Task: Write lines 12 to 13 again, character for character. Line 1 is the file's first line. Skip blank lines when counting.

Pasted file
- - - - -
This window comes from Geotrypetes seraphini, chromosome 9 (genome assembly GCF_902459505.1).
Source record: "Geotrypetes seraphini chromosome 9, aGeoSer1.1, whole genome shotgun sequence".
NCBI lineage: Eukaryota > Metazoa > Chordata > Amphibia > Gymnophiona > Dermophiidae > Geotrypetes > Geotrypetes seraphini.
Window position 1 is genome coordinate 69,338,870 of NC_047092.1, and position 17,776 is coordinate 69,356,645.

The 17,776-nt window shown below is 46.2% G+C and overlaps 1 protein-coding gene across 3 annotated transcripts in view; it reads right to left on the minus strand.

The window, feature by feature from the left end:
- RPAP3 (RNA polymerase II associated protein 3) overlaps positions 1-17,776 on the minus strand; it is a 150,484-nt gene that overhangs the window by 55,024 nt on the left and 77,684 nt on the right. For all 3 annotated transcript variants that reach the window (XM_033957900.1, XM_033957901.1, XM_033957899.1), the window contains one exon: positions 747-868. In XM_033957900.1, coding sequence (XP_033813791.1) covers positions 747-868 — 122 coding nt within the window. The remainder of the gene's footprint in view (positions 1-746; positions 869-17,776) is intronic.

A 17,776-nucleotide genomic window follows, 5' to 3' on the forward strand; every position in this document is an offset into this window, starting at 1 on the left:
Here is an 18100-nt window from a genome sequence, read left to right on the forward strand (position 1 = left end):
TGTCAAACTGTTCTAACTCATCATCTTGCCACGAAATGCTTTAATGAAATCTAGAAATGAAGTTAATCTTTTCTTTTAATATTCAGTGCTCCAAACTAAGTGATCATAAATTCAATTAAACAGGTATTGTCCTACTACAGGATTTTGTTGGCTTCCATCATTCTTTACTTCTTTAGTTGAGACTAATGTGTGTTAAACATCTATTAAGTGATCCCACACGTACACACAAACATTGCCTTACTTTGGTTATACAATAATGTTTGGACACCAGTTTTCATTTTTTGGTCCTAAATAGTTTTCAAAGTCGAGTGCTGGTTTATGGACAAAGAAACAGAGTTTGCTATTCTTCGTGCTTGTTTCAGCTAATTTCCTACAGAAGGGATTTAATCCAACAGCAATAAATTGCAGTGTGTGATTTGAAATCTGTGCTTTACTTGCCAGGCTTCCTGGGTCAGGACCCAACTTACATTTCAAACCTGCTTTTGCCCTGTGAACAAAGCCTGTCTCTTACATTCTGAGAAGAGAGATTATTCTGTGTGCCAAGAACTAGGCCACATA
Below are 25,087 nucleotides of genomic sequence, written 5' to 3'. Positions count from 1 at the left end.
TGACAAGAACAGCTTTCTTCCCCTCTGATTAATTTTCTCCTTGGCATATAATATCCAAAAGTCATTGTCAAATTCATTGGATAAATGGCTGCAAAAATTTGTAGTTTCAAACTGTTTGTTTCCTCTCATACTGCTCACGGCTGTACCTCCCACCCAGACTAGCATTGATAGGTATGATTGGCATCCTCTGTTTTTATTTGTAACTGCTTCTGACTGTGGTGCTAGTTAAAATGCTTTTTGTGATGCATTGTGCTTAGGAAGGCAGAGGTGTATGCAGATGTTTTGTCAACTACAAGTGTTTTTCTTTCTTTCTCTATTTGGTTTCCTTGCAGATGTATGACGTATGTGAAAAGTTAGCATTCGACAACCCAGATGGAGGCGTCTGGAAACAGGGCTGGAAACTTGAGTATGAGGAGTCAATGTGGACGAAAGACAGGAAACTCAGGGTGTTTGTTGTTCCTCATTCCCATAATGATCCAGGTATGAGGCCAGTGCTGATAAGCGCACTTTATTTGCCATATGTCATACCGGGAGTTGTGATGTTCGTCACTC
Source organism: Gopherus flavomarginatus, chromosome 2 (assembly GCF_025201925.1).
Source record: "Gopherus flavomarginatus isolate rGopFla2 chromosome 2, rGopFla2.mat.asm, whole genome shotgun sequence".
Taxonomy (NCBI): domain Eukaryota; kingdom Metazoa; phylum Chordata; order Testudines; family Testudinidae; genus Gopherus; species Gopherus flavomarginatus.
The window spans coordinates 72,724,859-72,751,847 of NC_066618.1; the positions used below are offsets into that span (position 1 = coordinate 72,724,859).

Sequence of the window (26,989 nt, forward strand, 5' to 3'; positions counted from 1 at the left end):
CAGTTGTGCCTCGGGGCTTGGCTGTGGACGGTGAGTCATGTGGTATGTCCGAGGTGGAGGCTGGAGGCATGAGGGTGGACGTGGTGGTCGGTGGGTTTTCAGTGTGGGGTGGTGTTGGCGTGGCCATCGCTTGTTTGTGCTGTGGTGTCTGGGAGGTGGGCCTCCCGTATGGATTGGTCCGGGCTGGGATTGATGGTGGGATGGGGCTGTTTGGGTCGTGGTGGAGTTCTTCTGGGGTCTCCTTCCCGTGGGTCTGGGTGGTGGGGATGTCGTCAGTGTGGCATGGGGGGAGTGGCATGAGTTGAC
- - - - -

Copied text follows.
TGACAAGAACAGCTTTCTTCCCCTCTGATTAATTTTCTCCTTGGCATATAATATCCAAAAGTCATTGTCAAATTCATTGGATAAATGGCTGCAAAAATTTGTAGTTTCAAACTGTTTGTTTCCTCTCATACTGCTCACGGCTGTACCTCCCACCCAGACTAGCATTGATAGGTATGATTGGCATCCTCTGTTTTTATTTGTAACTGCTTCTGACTGTGGTGCTAGTTAAAATGCTTTTTGTGATGCATTGTGCTTAGGAAGGCAGAGGTGTATGCAGATGTTTTGTCAACTACAAGTGTTTTTCTTTCTTTCTCTATTTGGTTTCCTTGCAGATGTATGACGTATGTGAAAAGTTAGCATTCGACAACCCAGATGGAGGCGTCTGGAAACAGGGCTGGAAACTTGAGTATGAGGAGTCAATGTGGACGAAAGACAGGAAACTCAGGGTGTTTGTTGTTCCTCATTCCCATAATGATCCAGGTATGAGGCCAGTGCTGATAAGCGCACTTTATTTGCCATATGTCATACCGGGAGTTGTGATGTTCGTCACTC
Source organism: Gopherus flavomarginatus, chromosome 2 (assembly GCF_025201925.1).